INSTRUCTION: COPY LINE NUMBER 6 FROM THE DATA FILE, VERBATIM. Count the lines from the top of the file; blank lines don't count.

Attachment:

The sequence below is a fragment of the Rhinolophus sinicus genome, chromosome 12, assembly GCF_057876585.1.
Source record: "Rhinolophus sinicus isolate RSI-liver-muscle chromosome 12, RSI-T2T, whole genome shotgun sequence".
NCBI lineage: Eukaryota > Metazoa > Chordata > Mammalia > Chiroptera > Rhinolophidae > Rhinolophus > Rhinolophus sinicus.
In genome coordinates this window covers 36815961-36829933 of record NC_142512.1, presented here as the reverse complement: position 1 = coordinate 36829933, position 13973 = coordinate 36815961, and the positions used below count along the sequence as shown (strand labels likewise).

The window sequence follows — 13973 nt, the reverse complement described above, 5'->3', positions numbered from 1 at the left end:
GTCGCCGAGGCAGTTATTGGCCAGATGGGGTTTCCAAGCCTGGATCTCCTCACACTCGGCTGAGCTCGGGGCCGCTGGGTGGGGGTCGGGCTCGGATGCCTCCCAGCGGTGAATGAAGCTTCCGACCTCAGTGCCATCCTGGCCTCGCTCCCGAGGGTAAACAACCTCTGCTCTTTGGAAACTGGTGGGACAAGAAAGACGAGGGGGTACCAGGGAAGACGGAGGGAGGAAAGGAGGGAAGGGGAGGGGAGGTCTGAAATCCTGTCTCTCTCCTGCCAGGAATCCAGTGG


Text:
GTCGCCGAGGCAGTTATTGGCCAGATGGGGTTTCCAAGCCTGGATCTCCTCACACTCGGCTGAGCTCGGGGCCGCTGGGTGGGGGTCGGGCTCGGATGCCTCCCAGCGGTGAATGAAGCTTCCGACCTCAGTGCCATCCTGGCCTCGCTCCCGAGGGTAAACAACCTCTGCTCTTTGGAAACTGGTGGGACAAGAAAGACGAGGGGGTACCAGGGAAGACGGAGGGAGGAAAGGAGGGAAGGGGAGGGGAGGTCTGAAATCCTGTCTCTCTCCTGCCAGGAATCCAGTGG